Celebration and acknowledgment positively impact our physiology, and this doesn't have to be expressed outwardly; you can keep this internal if you are so inclined. The reward circuitry in the brain gets activated. Chemicals responsible for feelings of excitement, gratitude and pride flood our brains, giving us motivation and optimism for the next achievement, no matter how small.

Related: Time Management Hacks That Very Successful People Practice Daily

2. Habits and consistency

It's no secret that habits are complex to break but even more challenging to form, yet once a habit is part of a daily routine, it has to stick power.

I'm a technologist, so I turned to digital tools to cement the habit of small wins into my life. None existed then, so I used my product, Daylite, an award-winning CRM, sales management, and project management tool for Mac. Daylite's task management feature helped me list tasks for each day and enjoy the experience of crossing them off the list when they were completed. I took a moment to acknowledge the win, with each act of "crossing off" signaling that I had made progress.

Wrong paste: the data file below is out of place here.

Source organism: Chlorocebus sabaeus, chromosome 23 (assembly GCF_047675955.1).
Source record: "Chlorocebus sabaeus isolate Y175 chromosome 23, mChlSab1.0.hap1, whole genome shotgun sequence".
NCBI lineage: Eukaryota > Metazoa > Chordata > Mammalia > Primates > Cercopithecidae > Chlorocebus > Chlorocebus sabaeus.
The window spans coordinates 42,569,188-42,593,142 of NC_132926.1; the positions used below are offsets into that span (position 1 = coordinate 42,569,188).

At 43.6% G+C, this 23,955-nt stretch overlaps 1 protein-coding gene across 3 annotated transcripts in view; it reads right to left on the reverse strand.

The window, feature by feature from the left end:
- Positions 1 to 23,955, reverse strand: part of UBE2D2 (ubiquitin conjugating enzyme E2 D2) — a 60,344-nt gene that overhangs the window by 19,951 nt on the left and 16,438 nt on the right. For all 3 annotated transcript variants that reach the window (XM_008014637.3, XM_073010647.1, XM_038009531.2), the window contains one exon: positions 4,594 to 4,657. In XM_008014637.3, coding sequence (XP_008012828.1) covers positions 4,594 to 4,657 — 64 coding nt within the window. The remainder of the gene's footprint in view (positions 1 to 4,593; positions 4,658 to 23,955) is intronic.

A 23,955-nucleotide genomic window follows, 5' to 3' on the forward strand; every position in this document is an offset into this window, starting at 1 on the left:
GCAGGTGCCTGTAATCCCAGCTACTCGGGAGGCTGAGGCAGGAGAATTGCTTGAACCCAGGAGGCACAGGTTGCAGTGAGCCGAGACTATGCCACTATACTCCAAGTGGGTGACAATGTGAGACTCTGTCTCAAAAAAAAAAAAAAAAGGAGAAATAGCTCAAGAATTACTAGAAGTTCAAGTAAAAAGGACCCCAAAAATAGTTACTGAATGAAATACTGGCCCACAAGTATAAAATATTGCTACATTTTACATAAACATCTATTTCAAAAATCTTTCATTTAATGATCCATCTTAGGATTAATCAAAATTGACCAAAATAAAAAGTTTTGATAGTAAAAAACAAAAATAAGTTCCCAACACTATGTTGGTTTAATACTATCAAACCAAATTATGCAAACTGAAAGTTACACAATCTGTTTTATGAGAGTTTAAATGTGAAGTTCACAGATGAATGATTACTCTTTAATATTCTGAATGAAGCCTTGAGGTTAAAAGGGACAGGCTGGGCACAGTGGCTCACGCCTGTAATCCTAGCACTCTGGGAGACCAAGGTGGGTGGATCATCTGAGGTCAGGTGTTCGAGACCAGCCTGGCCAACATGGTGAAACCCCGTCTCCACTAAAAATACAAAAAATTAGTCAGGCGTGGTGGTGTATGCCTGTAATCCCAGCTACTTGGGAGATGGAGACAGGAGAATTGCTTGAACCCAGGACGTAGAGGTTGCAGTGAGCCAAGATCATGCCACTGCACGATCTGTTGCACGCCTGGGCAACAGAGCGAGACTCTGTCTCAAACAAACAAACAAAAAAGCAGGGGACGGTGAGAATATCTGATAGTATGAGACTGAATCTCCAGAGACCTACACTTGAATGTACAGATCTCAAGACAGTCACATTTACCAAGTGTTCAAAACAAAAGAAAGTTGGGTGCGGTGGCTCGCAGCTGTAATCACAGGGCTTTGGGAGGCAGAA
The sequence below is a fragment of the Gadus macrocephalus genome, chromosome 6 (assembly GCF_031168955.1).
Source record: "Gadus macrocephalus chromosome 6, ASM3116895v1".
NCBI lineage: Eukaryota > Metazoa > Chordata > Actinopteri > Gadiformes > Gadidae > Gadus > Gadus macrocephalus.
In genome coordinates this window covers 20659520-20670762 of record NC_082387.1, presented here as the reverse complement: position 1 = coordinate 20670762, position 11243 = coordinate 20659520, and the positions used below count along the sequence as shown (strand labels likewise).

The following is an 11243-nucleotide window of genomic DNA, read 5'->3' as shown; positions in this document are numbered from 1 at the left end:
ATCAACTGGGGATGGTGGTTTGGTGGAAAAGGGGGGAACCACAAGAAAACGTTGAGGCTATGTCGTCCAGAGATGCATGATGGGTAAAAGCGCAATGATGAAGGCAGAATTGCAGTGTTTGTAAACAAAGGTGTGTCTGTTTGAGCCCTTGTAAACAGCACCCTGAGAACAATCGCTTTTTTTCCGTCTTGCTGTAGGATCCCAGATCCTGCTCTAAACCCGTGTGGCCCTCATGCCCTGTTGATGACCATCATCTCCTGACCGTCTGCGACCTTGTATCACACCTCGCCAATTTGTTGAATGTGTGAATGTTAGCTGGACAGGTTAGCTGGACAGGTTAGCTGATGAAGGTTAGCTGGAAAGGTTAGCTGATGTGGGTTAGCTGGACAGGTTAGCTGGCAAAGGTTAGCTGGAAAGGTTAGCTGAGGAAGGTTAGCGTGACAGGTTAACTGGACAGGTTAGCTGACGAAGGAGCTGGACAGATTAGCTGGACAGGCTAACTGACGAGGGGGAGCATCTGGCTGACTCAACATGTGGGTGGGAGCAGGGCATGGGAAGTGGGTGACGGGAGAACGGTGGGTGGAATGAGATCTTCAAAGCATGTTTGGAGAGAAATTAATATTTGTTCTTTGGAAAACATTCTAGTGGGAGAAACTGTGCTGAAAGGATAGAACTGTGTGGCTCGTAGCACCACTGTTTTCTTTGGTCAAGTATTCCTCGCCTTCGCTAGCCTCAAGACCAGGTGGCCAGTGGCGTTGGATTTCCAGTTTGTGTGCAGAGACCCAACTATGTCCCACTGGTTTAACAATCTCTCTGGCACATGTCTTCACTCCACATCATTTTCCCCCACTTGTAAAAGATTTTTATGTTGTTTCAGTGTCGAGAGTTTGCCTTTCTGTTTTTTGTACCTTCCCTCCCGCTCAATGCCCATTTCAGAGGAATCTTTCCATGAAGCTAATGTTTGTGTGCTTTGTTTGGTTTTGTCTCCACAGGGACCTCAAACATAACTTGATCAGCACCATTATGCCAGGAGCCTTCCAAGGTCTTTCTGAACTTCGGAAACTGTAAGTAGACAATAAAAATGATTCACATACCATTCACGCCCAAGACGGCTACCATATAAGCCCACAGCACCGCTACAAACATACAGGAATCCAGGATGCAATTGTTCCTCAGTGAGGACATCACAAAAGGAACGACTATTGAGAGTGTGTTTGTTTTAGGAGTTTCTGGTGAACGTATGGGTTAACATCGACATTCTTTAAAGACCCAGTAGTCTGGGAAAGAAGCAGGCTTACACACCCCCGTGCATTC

I also set short recurring meetings with myself at the end of each week - to review my progress from the week that was wrapping up. Having the reflection in my calendar as a tactical priority that went untouched by other meetings served as a forcing function to build the habit of acknowledging small growth.

Alternatively, you can use pen & paper and cross off items on your list. It feels great!

Journaling, 15 minutes of mindful reflection, a weekly call with a mentor to review progress - whatever practice you choose, make it consistent. Before long, it'll become a habit ingrained in your daily life, and the practice of celebration will become simply part of who you are as an entrepreneur. Personal and professional growth will come, and those around you will feel it.

Alykhan Jetha

Entrepreneur Leadership Network® Contributor

Founder of Marketcircle

Entrepreneur, bootstrapper, underdog. President & CEO, Marketcircle. 20+ years as a tech & software entrepreneur – and incredibly proud of what Marketcircle has achieved. But it started quite differently. Passionate about lean entrepreneurship & process-driven startup growth.